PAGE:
April 24, 2003
1. I can’t honestly say whether the first part of the opinion, dealing with Article III questions, is right or wrong. From what little I know about the subject, these issues are incredibly muddy, particularly when it comes to delineating “inferior offices” (see Article II Section 2 and how Justice Rehnquist construes the independent counsel in upholding Congress’ right to create it in Morrison v. Olson) and “ministerial” duties (I recall this coming up in a federal-state distinction in Printz v. US, which struck down part of the Brady Bill because it coopted state officials to administer a federal program).
Along with citing Morrison repeatedly, the judge cites Mistretta, which upheld the use of federal judges on the US. Sentencing Commission to establish sentencing lengths. Both those cases exhibit a functional rather than a formalistic approach to separation of powers. Judge Bates seems to be taking a similar tact, allowing flexibility in how Congress creates these statutes. Note how the judge slips in an Eldred reference to support this deference.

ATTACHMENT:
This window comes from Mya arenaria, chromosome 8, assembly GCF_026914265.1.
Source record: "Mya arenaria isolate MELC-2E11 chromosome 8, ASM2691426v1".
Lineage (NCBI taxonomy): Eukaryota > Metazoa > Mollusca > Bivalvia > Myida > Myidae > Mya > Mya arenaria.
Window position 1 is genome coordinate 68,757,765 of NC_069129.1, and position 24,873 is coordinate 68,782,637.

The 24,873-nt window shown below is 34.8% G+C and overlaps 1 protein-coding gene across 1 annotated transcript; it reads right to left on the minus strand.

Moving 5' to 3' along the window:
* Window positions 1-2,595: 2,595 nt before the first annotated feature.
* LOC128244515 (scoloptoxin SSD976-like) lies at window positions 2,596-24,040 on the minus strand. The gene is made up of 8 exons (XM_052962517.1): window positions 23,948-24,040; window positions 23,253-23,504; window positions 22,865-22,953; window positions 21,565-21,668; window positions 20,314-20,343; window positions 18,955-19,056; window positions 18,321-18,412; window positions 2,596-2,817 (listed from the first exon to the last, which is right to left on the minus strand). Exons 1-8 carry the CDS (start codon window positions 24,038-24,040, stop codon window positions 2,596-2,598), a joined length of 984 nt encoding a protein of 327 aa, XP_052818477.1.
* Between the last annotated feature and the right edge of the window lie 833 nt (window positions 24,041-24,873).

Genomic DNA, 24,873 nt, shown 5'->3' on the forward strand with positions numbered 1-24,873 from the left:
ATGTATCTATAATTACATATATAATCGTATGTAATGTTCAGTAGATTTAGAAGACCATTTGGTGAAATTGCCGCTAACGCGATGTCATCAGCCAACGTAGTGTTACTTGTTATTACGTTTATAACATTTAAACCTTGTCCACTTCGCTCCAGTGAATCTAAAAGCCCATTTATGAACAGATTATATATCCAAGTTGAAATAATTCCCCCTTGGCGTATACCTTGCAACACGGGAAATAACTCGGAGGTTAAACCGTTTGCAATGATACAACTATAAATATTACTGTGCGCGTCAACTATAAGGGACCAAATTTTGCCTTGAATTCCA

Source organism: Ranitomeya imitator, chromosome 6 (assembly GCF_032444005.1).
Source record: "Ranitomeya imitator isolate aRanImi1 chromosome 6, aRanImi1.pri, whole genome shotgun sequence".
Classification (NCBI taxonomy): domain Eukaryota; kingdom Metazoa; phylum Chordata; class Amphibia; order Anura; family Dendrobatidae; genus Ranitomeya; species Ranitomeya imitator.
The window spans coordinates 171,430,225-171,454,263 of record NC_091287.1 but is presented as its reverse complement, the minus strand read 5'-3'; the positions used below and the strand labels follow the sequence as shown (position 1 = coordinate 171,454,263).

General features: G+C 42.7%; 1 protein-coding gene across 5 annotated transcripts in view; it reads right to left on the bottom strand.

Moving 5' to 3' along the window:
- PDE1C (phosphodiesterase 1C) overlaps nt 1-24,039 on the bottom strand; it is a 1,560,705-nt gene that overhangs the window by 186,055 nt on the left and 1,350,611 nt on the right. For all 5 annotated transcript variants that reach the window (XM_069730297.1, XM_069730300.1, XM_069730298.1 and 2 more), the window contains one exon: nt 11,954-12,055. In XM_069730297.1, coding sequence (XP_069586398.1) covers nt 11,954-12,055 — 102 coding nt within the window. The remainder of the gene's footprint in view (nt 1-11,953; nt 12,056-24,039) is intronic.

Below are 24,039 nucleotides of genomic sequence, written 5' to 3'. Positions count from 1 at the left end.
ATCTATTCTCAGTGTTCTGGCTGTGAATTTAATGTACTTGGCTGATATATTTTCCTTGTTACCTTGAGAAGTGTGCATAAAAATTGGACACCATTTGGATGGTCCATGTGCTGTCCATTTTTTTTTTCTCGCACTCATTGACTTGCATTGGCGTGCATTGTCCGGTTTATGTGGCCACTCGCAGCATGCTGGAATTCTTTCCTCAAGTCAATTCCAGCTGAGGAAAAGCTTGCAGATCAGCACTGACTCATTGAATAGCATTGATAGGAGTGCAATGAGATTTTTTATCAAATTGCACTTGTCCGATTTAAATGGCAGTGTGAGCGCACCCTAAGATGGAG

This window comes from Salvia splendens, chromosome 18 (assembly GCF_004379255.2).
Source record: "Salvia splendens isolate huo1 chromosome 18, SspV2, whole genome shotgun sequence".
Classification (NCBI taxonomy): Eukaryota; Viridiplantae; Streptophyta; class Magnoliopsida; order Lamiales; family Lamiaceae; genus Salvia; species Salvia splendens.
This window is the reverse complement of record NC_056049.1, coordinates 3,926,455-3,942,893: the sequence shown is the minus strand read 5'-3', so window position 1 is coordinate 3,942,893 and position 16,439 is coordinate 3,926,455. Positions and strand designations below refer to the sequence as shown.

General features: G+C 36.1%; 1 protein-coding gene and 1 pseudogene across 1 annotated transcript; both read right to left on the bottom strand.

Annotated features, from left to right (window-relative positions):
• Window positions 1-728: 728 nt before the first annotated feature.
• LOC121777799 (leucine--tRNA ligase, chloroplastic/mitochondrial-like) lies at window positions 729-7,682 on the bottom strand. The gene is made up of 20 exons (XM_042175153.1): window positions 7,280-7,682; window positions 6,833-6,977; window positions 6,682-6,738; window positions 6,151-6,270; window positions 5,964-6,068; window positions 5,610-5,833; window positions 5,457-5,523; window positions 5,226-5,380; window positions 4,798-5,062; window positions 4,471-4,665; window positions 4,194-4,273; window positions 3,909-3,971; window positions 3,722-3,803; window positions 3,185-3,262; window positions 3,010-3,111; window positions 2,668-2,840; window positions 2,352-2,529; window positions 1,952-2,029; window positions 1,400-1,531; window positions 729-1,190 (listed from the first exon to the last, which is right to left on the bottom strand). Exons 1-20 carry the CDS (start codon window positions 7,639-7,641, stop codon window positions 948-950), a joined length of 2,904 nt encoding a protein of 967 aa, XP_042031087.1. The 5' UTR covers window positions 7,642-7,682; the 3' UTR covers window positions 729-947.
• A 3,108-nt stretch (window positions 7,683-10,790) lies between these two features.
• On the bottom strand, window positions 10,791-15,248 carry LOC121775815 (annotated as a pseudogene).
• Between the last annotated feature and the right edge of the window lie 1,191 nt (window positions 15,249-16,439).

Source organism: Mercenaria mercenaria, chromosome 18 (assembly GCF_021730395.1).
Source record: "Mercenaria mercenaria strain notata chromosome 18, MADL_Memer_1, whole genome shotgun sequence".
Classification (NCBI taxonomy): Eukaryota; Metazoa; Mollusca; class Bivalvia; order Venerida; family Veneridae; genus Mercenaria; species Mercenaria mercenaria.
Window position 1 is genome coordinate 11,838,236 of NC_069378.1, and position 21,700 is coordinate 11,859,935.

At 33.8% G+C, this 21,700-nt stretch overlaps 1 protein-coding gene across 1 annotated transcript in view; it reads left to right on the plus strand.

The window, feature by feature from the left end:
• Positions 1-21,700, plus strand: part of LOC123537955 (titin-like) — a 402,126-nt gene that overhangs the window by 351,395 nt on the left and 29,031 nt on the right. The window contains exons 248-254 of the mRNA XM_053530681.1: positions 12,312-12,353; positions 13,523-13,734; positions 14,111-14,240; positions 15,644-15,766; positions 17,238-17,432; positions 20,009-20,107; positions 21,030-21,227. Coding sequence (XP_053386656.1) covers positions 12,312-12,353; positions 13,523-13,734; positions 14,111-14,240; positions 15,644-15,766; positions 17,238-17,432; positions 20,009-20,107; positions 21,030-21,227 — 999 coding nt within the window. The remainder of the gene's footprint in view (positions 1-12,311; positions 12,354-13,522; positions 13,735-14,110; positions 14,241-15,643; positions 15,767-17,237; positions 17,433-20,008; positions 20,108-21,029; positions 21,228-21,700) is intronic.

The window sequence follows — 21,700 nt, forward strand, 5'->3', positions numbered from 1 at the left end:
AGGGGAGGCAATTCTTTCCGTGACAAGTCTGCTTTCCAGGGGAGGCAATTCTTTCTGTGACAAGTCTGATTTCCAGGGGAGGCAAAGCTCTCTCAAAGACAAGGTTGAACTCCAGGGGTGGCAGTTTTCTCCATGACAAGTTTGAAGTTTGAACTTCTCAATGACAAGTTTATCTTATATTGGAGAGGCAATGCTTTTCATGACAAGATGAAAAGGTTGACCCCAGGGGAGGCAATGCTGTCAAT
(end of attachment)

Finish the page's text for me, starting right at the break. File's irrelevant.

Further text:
2. I think Frank summed up the First Amendment and overbreadth parts pretty well. Judge Bates does not buy that anyone’s privacy is really at stake. His reasoning seems to imply the person definitely was engaging in “unprotected conduct” (pg 27-28). When he begins to talk about safeguards in case the person was engaging in legal activity, he really overstates the requirements for copyright holders in 512.
Whether he’s right or wrong constitutionally speaking, I don’t know. On a practical level, we all know that the RIAA and MPAA are in the power positions here. It’s going to very difficult to check this subpoena power. They will be able to pervasively monitor and identify users of P2P systems.